Can Dogs Get Colds or Flu?

Whether you’ve got a sniffle or something more serious, you may be worried about the potential risks for your four-legged friend. We’ve put together this guide to tell you everything you need to know about dog colds and flu to help you better understand your pet.
Dog wrapped up in a blanket
Dog wrapped up in a blanket
Dog wrapped up in a blanket

When the trees start to lose their leaves and we have to defrost the car each morning, we know one thing for certain – cold and flu season is on the way. This has just become a natural fact for humans and we’re no stranger to stock piling tissues and tablets, but what about our four-legged friends?

Can dogs get colds?

No, dogs don’t get colds in the same way that humans do and they cannot catch the cold virus that causes symptoms in humans. However, dogs can get infections that create symptoms like a cold, such as sneezing and congestion. In general, these ‘dog colds’ are specific to that species, so you won’t be able to catch the same cold as your dog either.

Can dogs catch a cold from humans?

If you have a sniffle or cough, you may be worried that you may pass the illness onto your companion, but you’ll be glad to know that this isn’t possible. Dogs are not affected by the common cold virus that infects humans.

Can dogs get the flu?

Dogs also can’t get the same type of flu as humans, but they can get canine flu. The symptoms are relatively similar to flu in humans but have a different cause. Your dog may experience the following: sneezing, runny nose, coughing, lethargy, lack of appetite and fever. Dog flu is easily spread between other canines once they’ve been exposed to the illness, and according to Pets Web MD, if your dog is exposed to an infected dog, the chances of them getting it are very high.

And while humans can’t get ill from dog flu, if you’ve been in contact with an infected dog, there is a possibility that you could pass it onto your dog too. Dog flu can live for a few minutes on your skin, but up to a day on your clothes. If you’re around an infected dog, make sure you change and wash your clothes before you see any other dogs.

Other dog specific illnesses:

Just like in humans, there’s a variety of conditions that might seem like dog colds and flu, a few of the most common are as follows:

  • Kennel cough: a respiratory infection characterised by a dry cough which will sound like a honking. If you think your dog has kennel cough, contact your vet right away.
  • Dog allergies: your four-legged friend can suffer from seasonal and environmental allergies, similar to how humans get hay-fever.
  • Canine distemper: Your dog should be vaccinated against this with their initial puppy vaccinations. Canine distemper can be life threatening, which is one of the many reasons it’s incredibly important for your dog to be vaccinated.
  • Respiratory conditions: some dog breeds are more likely to suffer from respiratory conditions than others, in particular, brachycephalic breeds like Pugs, French Bulldogs and Shih Tzus
Poorly Beagle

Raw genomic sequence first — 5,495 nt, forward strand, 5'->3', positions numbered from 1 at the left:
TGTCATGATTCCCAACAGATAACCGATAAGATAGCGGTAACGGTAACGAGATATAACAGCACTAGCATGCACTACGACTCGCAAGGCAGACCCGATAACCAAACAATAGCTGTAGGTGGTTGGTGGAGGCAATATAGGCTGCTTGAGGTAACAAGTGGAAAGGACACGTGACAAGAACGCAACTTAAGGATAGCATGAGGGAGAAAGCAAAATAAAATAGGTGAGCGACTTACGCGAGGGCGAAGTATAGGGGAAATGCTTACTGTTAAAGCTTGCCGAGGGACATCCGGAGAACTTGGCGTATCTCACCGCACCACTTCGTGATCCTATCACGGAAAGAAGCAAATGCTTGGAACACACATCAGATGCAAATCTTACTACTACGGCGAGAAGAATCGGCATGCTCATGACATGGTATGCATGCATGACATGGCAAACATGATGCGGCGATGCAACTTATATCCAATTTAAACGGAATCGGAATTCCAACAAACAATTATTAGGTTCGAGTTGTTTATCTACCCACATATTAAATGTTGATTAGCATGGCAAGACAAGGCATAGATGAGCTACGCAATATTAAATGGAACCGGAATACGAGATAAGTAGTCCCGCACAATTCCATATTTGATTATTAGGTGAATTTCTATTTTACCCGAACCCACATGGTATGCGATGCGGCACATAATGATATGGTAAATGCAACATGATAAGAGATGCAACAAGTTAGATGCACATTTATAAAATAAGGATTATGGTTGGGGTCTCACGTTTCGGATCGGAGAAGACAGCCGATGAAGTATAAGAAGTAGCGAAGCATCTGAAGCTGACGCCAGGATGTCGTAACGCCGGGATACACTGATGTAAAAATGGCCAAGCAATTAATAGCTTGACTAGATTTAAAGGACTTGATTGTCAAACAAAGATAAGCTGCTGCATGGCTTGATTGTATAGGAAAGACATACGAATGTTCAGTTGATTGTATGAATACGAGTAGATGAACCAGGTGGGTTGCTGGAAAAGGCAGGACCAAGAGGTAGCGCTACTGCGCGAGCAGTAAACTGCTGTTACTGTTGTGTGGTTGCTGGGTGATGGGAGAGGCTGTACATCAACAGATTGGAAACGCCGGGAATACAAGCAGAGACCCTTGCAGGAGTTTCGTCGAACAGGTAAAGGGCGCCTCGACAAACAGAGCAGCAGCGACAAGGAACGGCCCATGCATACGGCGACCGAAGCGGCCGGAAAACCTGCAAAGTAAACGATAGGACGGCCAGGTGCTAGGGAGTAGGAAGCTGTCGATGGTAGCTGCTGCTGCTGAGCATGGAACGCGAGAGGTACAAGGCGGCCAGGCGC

Treating dog colds and flu

Your dog may not need treatment as many dogs simply get better on their own. If your dog has only mild ‘dog cold’ symptoms, is eating and drinking as normal and still seems to have the same energy levels, it’s usually no need for concern and they should go back to feeling normal within a few days to a week. If it appears to be more than a mild dog cold and they’re off their food, not drinking, obviously uncomfortable and/or having difficulty breathing, you should contact your vet straight away.

If your vet suspects it’s something serious, they’ll ask you about their dog flu or cold symptoms, do a full examination and may run some diagnostic tests to identify the cause of the problem. The recommended treatment will depend on the outcome of your vet’s diagnosis, but may include: antibiotics, cough suppressants and fluids. Never give your dog cold remedies for human use because these are highly dangerous.

Preventing dog flu and colds

Now you know the answer to can dogs get colds and flu, you may be wondering how you go about preventing it. Luckily, there are a few things you can do to minimise the risk of your pup getting poorly.

Keep their vaccinations up to date

Unfortunately, vaccinations won’t protect your dog from everything, but it can dramatically reduce the risk of them getting certain illnesses like kennel cough. Your pup’s vaccinations will also protect them against parvovirus, canine distemper, leptospirosis and infectious canine hepatitis.

Clean their things regularly

Another thing you can do to prevent the spread of dog colds is to regularly wash their food and water bowls and their favourite toys. This is particularly important if they share with other dogs. Also, make sure that you change their water at least once a day.

Rest is key

On average, dogs will sleep between 12-14 hours a day. To prevent them from falling prey to certain illnesses, always make sure that they’re getting enough sleep.

Dog snuggled on the sofa

Feed good quality nutrition

You know the saying “an apple a day keeps the doctor away,” and the same goes for dogs (not necessarily apples, but you get the idea). By feeding your dog a good quality diet that has all the nutrients they need, you can help to boost their immune system and prevent them getting dog colds or flu.

Look out for potential outbreaks

One of the best ways to protect your pup against dog flu is to keep an eye out for any possible outbreaks in your area. Your local vet will usually alert you to anything of concern and will tell you if there are any further vaccines required, if there are certain areas you should avoid and if your dog should be kept inside for a period of time.

That’s everything you need to know about can dogs catch a cold or flu. But if your canine friend is sneezing, it could also be dog allergies – find out what causes dog sneezing with our guide.